Here’s What Made the F4U Corsair WW2’s Best Naval Fighter

Vought-F4U-1A-Corsair Featured Image

World War II was one that saw great progress in the pursuit of army technology. As the war progressed, equipment was rapidly developed and the limits of technology were really pushed, especially when it came to aircraft. When the war started, monoplanes just became the norm for military air weapons. But towards the end of the war, it was jet aircraft that came to prominence as the landscape of the aviation world had changed forever.

However, during the war, aircraft on aircraft carriers went through a lot of development, especially in the United States. And one of the very best was the Vought F4U Corsair. This carrier-based aircraft first took flight in 1940 and was first introduced to US service in 1942, and it quickly became an aircraft that Japanese air forces would fear and recognize as arguably the most formidable American fighter. of the Pacific War. It was so successful that it was used during the Korean War and by other air forces such as the Royal Navy. Thus it became the best naval fighter of the Second World War.

Development and origin of the Corsair

The Corsair’s origins date back to early 1938, when requirements were drawn up for a new twin-engine and single-engine fighter for the US Navy. It is, of course, the one-engine requirement that the Corsair would eventually meet. The US Navy signed a contract with Vought in June 1938 to produce such a fighter, and the prototype would earn the factory designation V-166B, but eventually became known as the XF4U-1. Construction was done very quickly, with the aircraft powered by a 1,805 hp Pratt & Whitney R-2800 Double Wasp radial engine.

The plane first flew on October 1, 1940, and it became the first single-engine American fighter to fly faster than 400 mph, which was incredibly impressive. When it came to the twin-engine fighter, that became the Lockheed P-38 Lightning, which itself would fly over 400 mph in the winter of 1939. Originally, the Corsair was supposed to have four guns, but armament requirements were quickly changed after reports from Europe. Heavier armament was thus added to the Corsair, making three .50 caliber machine guns in each wing panel the standard.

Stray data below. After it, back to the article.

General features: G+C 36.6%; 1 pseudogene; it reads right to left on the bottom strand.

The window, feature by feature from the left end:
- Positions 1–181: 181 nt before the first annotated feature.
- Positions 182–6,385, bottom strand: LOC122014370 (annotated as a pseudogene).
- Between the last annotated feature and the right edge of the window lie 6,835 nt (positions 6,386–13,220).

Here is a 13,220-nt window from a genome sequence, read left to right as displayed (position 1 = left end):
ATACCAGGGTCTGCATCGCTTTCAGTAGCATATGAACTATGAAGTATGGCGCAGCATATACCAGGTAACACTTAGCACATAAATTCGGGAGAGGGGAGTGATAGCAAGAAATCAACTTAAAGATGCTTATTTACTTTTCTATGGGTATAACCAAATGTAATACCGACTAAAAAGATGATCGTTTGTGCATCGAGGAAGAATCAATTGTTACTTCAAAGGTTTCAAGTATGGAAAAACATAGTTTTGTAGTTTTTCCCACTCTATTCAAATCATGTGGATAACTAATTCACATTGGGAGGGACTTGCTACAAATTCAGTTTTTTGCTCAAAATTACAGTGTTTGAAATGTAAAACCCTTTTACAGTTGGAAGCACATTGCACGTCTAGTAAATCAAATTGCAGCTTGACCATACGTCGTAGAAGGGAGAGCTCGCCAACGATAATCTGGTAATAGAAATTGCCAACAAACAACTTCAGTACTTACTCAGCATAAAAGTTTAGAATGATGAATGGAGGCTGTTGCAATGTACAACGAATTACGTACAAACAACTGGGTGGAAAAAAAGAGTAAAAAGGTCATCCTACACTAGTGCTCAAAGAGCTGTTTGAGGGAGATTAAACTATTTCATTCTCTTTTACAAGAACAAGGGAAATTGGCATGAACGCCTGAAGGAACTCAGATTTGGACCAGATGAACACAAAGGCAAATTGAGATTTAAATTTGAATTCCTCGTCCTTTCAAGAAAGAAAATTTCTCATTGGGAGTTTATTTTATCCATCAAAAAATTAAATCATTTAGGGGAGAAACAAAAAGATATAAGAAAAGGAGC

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The pirate in service

The Corsair was first delivered to the US Navy in July 1942, eventually for carrier qualifying trials before enlisting in the Navy. The Corsair, however, had to iron out a few issues, but it was signed to the US Navy for combat use in late 1942, although initially from land bases as the issues were addressed. At about the same time, the US Marine Corps also took delivery of the aircraft and it was soon put into service to supplement the now obsolete F4F Wildcat fleet. At least the Navy had the F6F Hellcat on hand while examining the Corsair’s deck landing issues.

The Marine Corps would operate the F4U from hotly contested Guadalcanal, as well as from other bases in the Solomon Islands. Initially, the Corsair had a tricky debut with two lost in the St Valentine’s Day massacre, but they soon learned how to handle the plane. Height would be a key weapon in the F4U’s arsenal, with Marine Major Gregory Boyington able to score 22 kills in his F4U Corsairs. The aircraft was also used as a fighter-bomber and launched attacks with rockets, bombs or even napalm tanks, especially towards the end of the war in Palaus, Iwo Jima and Okinawa.

The buccaneer in naval service

The Corsair would also serve with distinction with the United States Navy, which also flew the plane from Guadalcanal. However, it would not be until 1944 that operations aboard the Corsair were finally approved by the US Navy. The Navy would achieve a kill ratio of 12:1 against the Mitsubishi A6M Zero and a ratio of 6:1 against other aircraft such as Nakajima’s Ki-84 Oscar. Although it had been a rough start for the Corsair, it would eventually become a very formidable naval fighter.

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Korea and the pirate’s legacy

Remarkably, the Corsair was also used in the Korean War, mostly as a ground attack aircraft, but also as a fighter initially against Soviet-built Yakovlev Yak-9s† With the introduction of the MiG-15 there was a rapid switch to ground attack missions, although Navy pilot Captain Jesse G. Folmar did shoot down a MiG-15! It’s worth noting that, even if outclassed, the Corsair still had the ability to attack a much more advanced rival. In World War II it surpassed almost anything the Japanese had and was vastly superior to that of the F4F Wildcat and Brewster Buffalo, initially in service with the US Navy. It had a rocky start, but the Corsair had evolved into the ultimate naval fighter of World War II.

Sources: Lockheed Martin, Military Factory, The Aviation Geek Club